Based on a series of interviews with members of the police force, education, and political activism, Peter Moskowitz of Fusion, theorises as to how the politically active of 2030 may be scrutinised by automated systems based on their online activity, and what this may mean for political freedom.
After watching you from the sky, scanning your face and license plate number, analyzing your tweets and Facebook connections, the cops decide you are a risk. So, like they did in Cleveland before the 2016 Republican National Convention, they stop by your house just to check in. The police can’t arrest you, because they can’t prove you’re conspiring to do something illegal. But they can still knock on your door.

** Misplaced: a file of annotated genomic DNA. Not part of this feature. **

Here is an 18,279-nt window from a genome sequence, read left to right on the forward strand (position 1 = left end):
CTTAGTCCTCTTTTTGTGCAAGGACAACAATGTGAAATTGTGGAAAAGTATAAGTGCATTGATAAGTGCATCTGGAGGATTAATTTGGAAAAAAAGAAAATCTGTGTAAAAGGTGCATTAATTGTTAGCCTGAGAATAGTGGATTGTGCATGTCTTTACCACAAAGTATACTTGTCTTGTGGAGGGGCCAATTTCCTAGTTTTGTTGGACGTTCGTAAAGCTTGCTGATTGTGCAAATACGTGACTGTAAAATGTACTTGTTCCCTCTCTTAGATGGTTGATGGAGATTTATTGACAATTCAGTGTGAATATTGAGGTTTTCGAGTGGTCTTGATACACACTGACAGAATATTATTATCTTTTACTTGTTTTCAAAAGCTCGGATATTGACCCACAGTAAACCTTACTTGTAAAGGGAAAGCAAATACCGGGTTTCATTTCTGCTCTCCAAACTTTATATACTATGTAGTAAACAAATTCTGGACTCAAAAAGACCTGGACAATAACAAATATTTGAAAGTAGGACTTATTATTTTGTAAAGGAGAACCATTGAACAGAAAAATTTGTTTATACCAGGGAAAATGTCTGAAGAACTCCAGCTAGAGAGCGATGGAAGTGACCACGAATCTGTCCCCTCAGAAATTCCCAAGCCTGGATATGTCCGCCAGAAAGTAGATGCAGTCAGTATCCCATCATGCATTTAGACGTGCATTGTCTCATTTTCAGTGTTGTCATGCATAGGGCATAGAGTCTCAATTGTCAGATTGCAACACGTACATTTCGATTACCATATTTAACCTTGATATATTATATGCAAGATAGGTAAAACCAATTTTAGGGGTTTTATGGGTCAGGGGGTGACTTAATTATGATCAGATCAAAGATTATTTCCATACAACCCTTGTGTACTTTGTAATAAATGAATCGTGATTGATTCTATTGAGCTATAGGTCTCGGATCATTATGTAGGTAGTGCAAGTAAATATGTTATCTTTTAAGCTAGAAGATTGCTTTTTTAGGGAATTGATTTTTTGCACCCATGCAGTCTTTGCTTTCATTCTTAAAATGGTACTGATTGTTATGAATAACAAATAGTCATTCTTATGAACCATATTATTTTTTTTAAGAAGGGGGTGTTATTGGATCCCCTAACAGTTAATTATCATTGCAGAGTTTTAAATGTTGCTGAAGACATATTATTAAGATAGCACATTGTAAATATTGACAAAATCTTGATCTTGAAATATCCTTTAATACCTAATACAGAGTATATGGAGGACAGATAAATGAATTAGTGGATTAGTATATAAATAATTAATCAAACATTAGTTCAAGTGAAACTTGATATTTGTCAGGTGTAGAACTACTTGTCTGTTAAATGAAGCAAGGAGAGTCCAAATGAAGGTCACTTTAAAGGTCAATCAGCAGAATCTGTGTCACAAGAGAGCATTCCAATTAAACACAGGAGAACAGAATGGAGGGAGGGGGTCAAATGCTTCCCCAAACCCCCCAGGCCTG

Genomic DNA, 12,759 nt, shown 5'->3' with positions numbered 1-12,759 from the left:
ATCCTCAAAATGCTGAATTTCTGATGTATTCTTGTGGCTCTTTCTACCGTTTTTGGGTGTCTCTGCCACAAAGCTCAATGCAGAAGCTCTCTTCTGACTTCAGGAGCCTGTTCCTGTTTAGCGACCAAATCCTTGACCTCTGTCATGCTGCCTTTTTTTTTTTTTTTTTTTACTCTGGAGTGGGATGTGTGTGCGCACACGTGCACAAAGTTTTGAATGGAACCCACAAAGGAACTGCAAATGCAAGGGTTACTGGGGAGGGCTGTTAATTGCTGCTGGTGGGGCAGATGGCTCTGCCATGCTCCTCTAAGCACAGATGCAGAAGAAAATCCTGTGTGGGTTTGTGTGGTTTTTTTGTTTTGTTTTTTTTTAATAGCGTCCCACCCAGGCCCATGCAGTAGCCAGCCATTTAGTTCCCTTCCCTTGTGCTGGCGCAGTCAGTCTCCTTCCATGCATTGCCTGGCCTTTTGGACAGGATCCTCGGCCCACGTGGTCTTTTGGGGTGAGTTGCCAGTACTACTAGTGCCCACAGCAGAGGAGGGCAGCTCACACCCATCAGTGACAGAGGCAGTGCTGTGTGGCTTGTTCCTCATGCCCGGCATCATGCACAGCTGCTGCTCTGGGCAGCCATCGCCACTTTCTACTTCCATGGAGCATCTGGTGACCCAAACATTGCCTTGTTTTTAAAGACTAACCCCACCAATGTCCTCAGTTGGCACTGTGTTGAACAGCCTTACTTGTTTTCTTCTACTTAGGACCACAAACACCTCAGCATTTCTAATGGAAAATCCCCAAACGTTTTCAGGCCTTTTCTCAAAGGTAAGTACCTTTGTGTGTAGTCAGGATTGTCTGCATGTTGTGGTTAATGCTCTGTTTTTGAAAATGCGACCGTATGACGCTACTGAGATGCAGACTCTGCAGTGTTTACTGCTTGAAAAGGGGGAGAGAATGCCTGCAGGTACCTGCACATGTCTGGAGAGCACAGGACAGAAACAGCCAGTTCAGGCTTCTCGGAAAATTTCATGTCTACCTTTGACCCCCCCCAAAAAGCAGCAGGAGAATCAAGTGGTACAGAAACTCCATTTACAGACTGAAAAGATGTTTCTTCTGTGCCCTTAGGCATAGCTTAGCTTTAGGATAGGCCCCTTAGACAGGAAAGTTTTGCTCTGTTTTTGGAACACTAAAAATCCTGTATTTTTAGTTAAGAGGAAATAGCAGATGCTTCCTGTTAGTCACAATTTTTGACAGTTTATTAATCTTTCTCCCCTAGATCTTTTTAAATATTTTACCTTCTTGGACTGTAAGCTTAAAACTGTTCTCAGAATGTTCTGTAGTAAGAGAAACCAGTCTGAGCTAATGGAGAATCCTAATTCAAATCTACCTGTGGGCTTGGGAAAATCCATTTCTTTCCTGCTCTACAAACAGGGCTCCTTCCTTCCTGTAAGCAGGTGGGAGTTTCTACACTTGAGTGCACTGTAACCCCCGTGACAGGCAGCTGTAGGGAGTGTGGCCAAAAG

Maybe it doesn’t mean that much to you. Social networks and credit card companies have been tracking what you buy for years; security cameras in building lobbies already know who your friends are. Perhaps you have just come to accept that the state will watch you too. And so when you answer the door you greet the cops respectfully, answer their questions about the protest, and then send them on their way.
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